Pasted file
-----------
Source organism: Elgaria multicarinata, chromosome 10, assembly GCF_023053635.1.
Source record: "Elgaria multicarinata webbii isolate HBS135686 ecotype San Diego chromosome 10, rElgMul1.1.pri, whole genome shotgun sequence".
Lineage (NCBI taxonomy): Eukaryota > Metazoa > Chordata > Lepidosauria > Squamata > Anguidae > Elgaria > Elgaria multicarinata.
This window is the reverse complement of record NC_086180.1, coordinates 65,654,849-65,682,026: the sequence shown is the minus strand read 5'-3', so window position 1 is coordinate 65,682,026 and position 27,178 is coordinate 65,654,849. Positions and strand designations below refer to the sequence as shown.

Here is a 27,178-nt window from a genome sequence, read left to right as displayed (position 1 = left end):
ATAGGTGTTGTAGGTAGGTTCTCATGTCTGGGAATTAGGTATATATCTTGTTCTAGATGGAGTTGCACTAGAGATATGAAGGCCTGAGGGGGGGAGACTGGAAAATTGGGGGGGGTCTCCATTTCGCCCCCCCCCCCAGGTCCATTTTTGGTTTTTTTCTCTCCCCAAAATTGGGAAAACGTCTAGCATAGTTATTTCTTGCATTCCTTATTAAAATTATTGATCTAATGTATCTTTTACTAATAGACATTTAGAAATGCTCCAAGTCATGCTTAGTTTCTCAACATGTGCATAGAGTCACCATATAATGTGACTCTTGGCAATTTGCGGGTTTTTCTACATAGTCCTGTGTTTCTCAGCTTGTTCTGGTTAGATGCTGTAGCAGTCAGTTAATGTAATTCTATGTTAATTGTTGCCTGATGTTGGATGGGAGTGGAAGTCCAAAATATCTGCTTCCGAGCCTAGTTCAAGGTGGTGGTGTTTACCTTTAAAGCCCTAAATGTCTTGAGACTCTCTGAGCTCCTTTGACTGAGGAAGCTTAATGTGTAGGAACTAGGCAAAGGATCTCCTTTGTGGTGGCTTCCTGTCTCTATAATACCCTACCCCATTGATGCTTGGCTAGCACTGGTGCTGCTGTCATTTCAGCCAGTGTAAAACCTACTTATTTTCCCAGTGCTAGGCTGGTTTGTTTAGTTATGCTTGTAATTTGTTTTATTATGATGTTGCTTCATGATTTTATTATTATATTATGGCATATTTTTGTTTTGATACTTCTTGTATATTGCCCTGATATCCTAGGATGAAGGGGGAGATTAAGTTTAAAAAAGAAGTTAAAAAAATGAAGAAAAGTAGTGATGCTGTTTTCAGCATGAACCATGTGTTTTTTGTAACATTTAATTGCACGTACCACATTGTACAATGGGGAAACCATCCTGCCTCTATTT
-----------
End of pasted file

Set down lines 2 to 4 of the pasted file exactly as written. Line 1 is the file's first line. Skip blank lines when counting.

Source record: "Elgaria multicarinata webbii isolate HBS135686 ecotype San Diego chromosome 10, rElgMul1.1.pri, whole genome shotgun sequence".
Lineage (NCBI taxonomy): Eukaryota > Metazoa > Chordata > Lepidosauria > Squamata > Anguidae > Elgaria > Elgaria multicarinata.
This window is the reverse complement of record NC_086180.1, coordinates 65,654,849-65,682,026: the sequence shown is the minus strand read 5'-3', so window position 1 is coordinate 65,682,026 and position 27,178 is coordinate 65,654,849. Positions and strand designations below refer to the sequence as shown.